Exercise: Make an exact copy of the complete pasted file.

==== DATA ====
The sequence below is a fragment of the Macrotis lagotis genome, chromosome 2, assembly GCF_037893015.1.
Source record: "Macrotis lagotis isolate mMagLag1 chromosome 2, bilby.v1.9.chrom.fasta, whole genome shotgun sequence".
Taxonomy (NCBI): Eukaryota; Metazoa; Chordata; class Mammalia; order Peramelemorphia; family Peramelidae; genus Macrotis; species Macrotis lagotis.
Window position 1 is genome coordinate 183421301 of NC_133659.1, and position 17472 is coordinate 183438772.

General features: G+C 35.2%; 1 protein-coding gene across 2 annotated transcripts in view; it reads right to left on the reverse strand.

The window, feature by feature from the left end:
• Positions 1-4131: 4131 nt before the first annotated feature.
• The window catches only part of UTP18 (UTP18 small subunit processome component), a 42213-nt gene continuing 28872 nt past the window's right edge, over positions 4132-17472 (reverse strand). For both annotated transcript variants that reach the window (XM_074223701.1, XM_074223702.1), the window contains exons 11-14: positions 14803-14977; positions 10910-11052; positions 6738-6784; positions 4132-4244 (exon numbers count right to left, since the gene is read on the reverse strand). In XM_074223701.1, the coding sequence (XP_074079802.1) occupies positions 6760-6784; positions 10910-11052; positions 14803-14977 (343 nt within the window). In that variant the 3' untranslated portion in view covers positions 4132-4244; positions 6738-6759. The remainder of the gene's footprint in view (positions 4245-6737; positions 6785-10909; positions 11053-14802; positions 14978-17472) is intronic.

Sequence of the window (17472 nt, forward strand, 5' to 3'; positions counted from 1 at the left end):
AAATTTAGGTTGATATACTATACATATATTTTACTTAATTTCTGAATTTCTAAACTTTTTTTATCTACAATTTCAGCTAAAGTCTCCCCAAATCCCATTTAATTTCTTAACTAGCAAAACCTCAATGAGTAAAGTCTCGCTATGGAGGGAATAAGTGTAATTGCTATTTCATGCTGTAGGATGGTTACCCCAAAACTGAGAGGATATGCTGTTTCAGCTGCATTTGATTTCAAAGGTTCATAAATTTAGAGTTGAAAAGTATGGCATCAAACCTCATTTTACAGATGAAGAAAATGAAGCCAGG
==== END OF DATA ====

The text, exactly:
The sequence below is a fragment of the Macrotis lagotis genome, chromosome 2, assembly GCF_037893015.1.
Source record: "Macrotis lagotis isolate mMagLag1 chromosome 2, bilby.v1.9.chrom.fasta, whole genome shotgun sequence".
Taxonomy (NCBI): Eukaryota; Metazoa; Chordata; class Mammalia; order Peramelemorphia; family Peramelidae; genus Macrotis; species Macrotis lagotis.
Window position 1 is genome coordinate 183421301 of NC_133659.1, and position 17472 is coordinate 183438772.

General features: G+C 35.2%; 1 protein-coding gene across 2 annotated transcripts in view; it reads right to left on the reverse strand.

The window, feature by feature from the left end:
• Positions 1-4131: 4131 nt before the first annotated feature.
• The window catches only part of UTP18 (UTP18 small subunit processome component), a 42213-nt gene continuing 28872 nt past the window's right edge, over positions 4132-17472 (reverse strand). For both annotated transcript variants that reach the window (XM_074223701.1, XM_074223702.1), the window contains exons 11-14: positions 14803-14977; positions 10910-11052; positions 6738-6784; positions 4132-4244 (exon numbers count right to left, since the gene is read on the reverse strand). In XM_074223701.1, the coding sequence (XP_074079802.1) occupies positions 6760-6784; positions 10910-11052; positions 14803-14977 (343 nt within the window). In that variant the 3' untranslated portion in view covers positions 4132-4244; positions 6738-6759. The remainder of the gene's footprint in view (positions 4245-6737; positions 6785-10909; positions 11053-14802; positions 14978-17472) is intronic.

Sequence of the window (17472 nt, forward strand, 5' to 3'; positions counted from 1 at the left end):
AAATTTAGGTTGATATACTATACATATATTTTACTTAATTTCTGAATTTCTAAACTTTTTTTATCTACAATTTCAGCTAAAGTCTCCCCAAATCCCATTTAATTTCTTAACTAGCAAAACCTCAATGAGTAAAGTCTCGCTATGGAGGGAATAAGTGTAATTGCTATTTCATGCTGTAGGATGGTTACCCCAAAACTGAGAGGATATGCTGTTTCAGCTGCATTTGATTTCAAAGGTTCATAAATTTAGAGTTGAAAAGTATGGCATCAAACCTCATTTTACAGATGAAGAAAATGAAGCCAGG